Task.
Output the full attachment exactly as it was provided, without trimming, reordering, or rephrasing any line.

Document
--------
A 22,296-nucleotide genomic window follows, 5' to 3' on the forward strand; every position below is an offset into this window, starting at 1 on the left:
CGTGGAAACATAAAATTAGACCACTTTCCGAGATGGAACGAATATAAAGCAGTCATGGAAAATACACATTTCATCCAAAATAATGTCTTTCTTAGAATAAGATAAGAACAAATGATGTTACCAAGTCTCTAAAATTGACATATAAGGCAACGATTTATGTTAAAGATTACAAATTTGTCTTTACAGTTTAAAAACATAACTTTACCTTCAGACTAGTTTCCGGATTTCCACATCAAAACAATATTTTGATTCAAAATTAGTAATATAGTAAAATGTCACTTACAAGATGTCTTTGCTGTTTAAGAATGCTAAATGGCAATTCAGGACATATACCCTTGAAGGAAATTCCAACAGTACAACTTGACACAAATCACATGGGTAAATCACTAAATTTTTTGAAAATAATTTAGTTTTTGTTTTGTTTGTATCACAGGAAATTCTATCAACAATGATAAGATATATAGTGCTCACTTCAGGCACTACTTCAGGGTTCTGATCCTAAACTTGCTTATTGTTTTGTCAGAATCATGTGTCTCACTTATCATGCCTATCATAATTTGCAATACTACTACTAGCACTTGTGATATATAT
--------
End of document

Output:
A 22,296-nucleotide genomic window follows, 5' to 3' on the forward strand; every position below is an offset into this window, starting at 1 on the left:
CGTGGAAACATAAAATTAGACCACTTTCCGAGATGGAACGAATATAAAGCAGTCATGGAAAATACACATTTCATCCAAAATAATGTCTTTCTTAGAATAAGATAAGAACAAATGATGTTACCAAGTCTCTAAAATTGACATATAAGGCAACGATTTATGTTAAAGATTACAAATTTGTCTTTACAGTTTAAAAACATAACTTTACCTTCAGACTAGTTTCCGGATTTCCACATCAAAACAATATTTTGATTCAAAATTAGTAATATAGTAAAATGTCACTTACAAGATGTCTTTGCTGTTTAAGAATGCTAAATGGCAATTCAGGACATATACCCTTGAAGGAAATTCCAACAGTACAACTTGACACAAATCACATGGGTAAATCACTAAATTTTTTGAAAATAATTTAGTTTTTGTTTTGTTTGTATCACAGGAAATTCTATCAACAATGATAAGATATATAGTGCTCACTTCAGGCACTACTTCAGGGTTCTGATCCTAAACTTGCTTATTGTTTTGTCAGAATCATGTGTCTCACTTATCATGCCTATCATAATTTGCAATACTACTACTAGCACTTGTGATATATAT